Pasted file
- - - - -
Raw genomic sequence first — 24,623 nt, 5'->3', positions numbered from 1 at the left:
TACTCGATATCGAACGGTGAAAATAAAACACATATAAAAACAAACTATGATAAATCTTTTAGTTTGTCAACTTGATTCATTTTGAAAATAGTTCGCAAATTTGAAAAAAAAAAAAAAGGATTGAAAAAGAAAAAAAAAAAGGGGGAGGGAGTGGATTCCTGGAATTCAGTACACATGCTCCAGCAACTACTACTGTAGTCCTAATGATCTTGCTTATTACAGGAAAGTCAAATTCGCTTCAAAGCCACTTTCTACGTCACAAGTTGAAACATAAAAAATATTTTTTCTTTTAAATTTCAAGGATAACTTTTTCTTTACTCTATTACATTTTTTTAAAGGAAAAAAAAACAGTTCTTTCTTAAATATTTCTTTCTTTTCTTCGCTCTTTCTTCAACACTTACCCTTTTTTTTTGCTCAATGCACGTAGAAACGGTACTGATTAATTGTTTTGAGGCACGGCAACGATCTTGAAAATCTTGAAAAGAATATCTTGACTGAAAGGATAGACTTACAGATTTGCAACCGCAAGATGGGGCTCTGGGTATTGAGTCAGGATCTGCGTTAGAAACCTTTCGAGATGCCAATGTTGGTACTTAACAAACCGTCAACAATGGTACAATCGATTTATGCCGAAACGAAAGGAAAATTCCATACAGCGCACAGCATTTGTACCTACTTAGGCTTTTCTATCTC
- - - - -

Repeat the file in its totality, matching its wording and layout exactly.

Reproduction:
Raw genomic sequence first — 24,623 nt, 5'->3', positions numbered from 1 at the left:
TACTCGATATCGAACGGTGAAAATAAAACACATATAAAAACAAACTATGATAAATCTTTTAGTTTGTCAACTTGATTCATTTTGAAAATAGTTCGCAAATTTGAAAAAAAAAAAAAAGGATTGAAAAAGAAAAAAAAAAAGGGGGAGGGAGTGGATTCCTGGAATTCAGTACACATGCTCCAGCAACTACTACTGTAGTCCTAATGATCTTGCTTATTACAGGAAAGTCAAATTCGCTTCAAAGCCACTTTCTACGTCACAAGTTGAAACATAAAAAATATTTTTTCTTTTAAATTTCAAGGATAACTTTTTCTTTACTCTATTACATTTTTTTAAAGGAAAAAAAAACAGTTCTTTCTTAAATATTTCTTTCTTTTCTTCGCTCTTTCTTCAACACTTACCCTTTTTTTTTGCTCAATGCACGTAGAAACGGTACTGATTAATTGTTTTGAGGCACGGCAACGATCTTGAAAATCTTGAAAAGAATATCTTGACTGAAAGGATAGACTTACAGATTTGCAACCGCAAGATGGGGCTCTGGGTATTGAGTCAGGATCTGCGTTAGAAACCTTTCGAGATGCCAATGTTGGTACTTAACAAACCGTCAACAATGGTACAATCGATTTATGCCGAAACGAAAGGAAAATTCCATACAGCGCACAGCATTTGTACCTACTTAGGCTTTTCTATCTC